Kibera is the largest slum in East Africa. It is home to an astonishing 1.5 million people living cramped in one square mile of poverty.
Many of the children living in Kibera are either orphans, or struggling to care for family members with HIV/AIDS. This incredible burden would be overwhelming for any adult, but somehow the resilience of hope shines through in the spirit of these children.
Part of that hope comes from classes like the ones being offered by Annos Africa. In partnership with Spurgeons Academy, a U.K.-based chairty, they teach ballet classes and other arts education to more than 800 children in Kenya.
This is Kibera. The largest slum in East Africa.
FREDRIK LERNERYDEvery Wednesday, students take the chairs out of a classroom and sweep the floor.
FREDRIK LERNERYDThey trade their school uniforms for brightly colored leotards,
FREDRIK LERNERYDAnd leap for the stars!
FREDRIK LERNERYDThe class is taught by Mike Wamaya, an award-winning teacher, who formerly toured in Europe as a dancer.
FREDRIK LERNERYDSince he began teaching, student drop-out rates and teenage pregnancy has decreased.
FREDRIK LERNERYDDance gives these children the inspiration they need to develop their confidence.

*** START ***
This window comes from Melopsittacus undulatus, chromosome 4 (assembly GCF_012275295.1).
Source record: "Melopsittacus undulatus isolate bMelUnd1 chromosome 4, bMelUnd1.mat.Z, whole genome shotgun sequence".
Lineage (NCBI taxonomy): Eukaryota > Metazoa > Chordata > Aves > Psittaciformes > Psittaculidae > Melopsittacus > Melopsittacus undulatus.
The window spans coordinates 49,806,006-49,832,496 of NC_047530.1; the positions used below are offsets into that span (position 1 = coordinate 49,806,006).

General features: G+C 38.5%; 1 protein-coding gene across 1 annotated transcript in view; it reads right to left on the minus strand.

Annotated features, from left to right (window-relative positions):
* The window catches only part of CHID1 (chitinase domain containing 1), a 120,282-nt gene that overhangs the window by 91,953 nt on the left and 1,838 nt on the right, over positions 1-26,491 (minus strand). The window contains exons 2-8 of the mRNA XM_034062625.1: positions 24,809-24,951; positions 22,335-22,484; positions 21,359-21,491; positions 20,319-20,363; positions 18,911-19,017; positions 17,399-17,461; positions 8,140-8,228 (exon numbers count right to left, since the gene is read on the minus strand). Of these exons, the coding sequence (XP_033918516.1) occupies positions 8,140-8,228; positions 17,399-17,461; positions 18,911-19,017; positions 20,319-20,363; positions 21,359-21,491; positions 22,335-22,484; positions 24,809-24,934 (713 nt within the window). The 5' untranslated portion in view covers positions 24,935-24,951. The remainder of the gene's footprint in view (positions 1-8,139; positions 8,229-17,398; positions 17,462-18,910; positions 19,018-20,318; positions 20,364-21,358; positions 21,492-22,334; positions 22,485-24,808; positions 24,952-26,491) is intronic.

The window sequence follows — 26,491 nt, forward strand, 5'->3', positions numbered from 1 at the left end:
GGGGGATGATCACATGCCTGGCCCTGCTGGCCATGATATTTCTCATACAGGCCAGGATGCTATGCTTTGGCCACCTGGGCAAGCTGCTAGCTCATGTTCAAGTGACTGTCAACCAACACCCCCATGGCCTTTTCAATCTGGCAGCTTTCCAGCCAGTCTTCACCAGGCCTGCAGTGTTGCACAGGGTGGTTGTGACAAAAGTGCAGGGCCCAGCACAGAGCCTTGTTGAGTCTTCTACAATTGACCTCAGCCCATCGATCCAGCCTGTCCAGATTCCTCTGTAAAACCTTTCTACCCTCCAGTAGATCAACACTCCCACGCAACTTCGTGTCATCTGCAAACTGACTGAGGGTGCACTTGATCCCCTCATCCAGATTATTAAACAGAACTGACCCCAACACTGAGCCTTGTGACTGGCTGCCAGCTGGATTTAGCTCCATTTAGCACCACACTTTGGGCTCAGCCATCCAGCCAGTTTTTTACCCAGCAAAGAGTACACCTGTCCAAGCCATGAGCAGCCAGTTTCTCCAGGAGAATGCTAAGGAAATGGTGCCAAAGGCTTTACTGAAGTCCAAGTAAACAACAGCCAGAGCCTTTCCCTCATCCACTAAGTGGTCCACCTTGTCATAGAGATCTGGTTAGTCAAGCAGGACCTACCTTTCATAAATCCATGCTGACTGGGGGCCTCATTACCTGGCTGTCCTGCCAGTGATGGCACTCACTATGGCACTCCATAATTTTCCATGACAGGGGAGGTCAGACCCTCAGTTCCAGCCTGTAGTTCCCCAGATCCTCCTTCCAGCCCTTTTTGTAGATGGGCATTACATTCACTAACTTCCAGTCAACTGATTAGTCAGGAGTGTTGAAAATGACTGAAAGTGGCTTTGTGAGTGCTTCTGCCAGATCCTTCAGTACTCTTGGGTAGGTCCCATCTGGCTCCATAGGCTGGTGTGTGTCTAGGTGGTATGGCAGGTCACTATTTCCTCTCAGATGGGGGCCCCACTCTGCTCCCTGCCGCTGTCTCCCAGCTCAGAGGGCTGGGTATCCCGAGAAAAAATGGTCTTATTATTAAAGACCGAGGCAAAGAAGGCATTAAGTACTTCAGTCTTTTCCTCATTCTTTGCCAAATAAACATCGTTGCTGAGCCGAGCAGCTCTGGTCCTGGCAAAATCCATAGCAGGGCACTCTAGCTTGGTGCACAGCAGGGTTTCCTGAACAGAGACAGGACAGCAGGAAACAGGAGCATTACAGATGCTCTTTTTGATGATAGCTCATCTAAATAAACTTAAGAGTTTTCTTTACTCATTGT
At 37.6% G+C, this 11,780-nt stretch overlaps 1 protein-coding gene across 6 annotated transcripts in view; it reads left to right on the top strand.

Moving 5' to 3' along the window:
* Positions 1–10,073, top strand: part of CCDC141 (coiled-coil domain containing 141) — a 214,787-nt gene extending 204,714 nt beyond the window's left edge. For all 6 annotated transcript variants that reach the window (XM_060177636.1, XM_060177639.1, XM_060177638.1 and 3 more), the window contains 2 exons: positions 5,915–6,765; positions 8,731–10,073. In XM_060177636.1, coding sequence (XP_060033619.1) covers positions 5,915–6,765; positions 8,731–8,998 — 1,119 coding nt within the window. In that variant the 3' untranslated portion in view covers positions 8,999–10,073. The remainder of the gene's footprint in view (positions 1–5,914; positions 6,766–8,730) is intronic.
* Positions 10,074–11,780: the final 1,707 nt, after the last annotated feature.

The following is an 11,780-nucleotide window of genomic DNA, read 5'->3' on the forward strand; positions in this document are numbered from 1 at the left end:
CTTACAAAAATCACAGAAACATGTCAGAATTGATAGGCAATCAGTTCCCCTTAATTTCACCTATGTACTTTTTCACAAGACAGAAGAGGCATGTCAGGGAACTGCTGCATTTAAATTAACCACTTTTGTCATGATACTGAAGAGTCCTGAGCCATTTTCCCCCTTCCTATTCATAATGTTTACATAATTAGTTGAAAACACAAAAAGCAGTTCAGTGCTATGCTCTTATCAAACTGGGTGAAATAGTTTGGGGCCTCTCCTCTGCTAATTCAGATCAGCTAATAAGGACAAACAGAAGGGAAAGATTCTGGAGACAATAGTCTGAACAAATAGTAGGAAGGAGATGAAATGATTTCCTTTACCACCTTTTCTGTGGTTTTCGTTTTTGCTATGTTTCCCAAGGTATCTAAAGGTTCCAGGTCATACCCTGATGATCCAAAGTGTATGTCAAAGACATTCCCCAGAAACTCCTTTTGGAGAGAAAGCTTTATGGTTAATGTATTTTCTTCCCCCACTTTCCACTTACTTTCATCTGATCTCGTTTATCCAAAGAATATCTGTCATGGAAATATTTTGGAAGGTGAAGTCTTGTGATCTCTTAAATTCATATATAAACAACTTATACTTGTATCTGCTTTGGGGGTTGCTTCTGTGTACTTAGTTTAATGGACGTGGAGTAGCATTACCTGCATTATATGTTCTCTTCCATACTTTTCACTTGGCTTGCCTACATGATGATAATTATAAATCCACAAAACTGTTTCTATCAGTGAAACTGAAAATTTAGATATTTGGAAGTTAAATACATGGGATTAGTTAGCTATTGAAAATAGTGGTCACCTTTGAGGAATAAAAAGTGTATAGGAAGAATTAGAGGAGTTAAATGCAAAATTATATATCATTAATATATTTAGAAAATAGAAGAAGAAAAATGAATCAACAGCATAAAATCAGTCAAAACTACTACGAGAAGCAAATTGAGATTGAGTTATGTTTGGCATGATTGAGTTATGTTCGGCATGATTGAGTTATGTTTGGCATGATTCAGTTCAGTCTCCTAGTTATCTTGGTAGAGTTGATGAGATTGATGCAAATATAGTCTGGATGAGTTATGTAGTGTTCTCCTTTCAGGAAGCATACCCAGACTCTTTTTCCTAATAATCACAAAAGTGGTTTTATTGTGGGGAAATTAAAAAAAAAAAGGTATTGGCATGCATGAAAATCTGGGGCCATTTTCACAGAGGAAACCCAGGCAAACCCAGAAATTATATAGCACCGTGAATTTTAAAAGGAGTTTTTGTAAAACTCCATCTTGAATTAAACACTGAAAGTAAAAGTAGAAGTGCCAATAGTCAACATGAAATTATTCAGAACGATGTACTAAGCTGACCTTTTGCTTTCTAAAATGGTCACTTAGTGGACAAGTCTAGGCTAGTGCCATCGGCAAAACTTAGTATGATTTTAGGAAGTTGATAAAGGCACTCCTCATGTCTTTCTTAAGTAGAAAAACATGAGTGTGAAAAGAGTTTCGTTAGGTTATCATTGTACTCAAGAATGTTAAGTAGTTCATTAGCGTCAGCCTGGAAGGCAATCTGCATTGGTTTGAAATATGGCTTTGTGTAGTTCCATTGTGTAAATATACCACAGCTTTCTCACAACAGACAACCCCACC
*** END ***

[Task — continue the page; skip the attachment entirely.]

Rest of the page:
Children love ballet so much, they practice whenever they can.
FREDRIK LERNERYDBallet shoes are precious, the students carefully maintain and store the shoes.
Fredrik LernerydOlder students are given the chance to train one day a week at an upper-class ballet school in Karen.
Fredrik LernerydGood grades and dance are two things that launch these children out of the slums.
Fredrik LernerydWith enough hard work, some students move on to dancing with the Nairobi National Theatre.
Fredrik LernerydBallet can be the key to moving out of the Kibera slum and into better neighborhoods and boarding schools.
Fredrik LernerydLast month, the children performed "The Nutcracker" at Nairobi National Theatre.
With dance, these children are winning scholarships and leaping ahead in life.
To learn more about how you can donate to the charities supporting these children, visit Anno's Africa here and CRED Foundation here. To see more beautiful photos, please visit Fredrik Lerneryd's portfolio here.
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